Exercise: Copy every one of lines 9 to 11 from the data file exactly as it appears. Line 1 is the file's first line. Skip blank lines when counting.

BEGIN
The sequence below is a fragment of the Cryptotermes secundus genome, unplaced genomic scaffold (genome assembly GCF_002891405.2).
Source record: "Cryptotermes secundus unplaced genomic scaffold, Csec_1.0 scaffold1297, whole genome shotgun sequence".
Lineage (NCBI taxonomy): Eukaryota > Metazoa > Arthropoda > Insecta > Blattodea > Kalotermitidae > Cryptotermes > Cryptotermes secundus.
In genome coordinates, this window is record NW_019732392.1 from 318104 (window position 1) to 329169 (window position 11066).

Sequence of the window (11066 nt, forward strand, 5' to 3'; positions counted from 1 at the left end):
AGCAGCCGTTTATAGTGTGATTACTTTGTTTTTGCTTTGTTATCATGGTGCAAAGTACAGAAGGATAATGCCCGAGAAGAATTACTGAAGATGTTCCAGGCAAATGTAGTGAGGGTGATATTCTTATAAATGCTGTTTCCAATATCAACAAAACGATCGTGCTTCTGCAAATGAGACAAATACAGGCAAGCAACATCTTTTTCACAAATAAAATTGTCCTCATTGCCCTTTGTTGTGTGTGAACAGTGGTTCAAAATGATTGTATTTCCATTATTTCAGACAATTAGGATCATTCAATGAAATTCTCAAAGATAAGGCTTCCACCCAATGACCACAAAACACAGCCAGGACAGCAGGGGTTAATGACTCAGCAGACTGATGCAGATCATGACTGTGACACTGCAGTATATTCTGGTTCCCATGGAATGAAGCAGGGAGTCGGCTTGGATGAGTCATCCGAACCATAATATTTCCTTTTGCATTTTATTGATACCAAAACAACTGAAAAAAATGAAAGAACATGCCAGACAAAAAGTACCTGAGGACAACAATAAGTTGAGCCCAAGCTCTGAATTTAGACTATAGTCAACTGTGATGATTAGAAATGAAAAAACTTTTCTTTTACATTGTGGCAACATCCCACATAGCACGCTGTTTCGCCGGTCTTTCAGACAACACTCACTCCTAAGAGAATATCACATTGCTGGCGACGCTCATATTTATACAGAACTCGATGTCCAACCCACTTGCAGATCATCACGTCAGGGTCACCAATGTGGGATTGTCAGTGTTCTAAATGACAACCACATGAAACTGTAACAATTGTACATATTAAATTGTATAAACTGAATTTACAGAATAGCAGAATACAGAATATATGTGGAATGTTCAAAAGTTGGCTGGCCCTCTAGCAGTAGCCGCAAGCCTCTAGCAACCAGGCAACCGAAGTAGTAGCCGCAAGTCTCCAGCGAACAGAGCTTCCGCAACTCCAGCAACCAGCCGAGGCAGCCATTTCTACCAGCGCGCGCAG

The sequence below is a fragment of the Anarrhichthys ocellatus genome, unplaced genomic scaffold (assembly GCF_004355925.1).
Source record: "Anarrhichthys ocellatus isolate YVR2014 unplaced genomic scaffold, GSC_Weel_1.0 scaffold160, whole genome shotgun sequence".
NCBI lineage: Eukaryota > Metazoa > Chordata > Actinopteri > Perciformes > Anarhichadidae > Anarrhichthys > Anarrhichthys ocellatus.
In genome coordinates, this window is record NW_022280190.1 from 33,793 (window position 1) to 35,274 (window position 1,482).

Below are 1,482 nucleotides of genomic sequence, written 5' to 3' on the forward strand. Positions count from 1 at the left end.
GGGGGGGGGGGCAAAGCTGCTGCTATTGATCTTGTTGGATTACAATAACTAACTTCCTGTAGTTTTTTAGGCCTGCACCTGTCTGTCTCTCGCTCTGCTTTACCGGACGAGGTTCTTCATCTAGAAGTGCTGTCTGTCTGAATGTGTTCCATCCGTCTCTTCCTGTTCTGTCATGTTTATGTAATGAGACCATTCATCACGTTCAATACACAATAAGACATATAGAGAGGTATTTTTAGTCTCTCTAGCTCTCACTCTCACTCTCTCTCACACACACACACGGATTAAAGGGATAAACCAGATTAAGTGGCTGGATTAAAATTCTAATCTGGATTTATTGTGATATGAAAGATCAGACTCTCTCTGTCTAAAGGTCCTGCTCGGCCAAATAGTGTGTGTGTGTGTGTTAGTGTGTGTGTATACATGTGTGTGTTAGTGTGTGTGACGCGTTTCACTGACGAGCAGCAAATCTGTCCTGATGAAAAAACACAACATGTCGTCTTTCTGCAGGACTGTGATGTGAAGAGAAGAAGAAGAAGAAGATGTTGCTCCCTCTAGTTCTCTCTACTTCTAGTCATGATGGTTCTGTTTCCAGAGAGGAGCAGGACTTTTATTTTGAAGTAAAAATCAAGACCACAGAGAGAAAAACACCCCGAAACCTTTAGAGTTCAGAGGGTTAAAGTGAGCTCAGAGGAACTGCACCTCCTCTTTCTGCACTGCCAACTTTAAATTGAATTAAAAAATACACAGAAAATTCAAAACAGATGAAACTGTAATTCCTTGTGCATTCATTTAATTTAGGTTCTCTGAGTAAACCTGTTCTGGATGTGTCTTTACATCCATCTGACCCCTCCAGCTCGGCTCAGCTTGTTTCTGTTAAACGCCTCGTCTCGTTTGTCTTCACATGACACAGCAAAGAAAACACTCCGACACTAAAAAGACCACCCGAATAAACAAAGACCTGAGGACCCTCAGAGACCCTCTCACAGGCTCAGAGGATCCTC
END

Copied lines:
NCBI lineage: Eukaryota > Metazoa > Chordata > Actinopteri > Perciformes > Anarhichadidae > Anarrhichthys > Anarrhichthys ocellatus.
In genome coordinates, this window is record NW_022280190.1 from 33,793 (window position 1) to 35,274 (window position 1,482).

Below are 1,482 nucleotides of genomic sequence, written 5' to 3' on the forward strand. Positions count from 1 at the left end.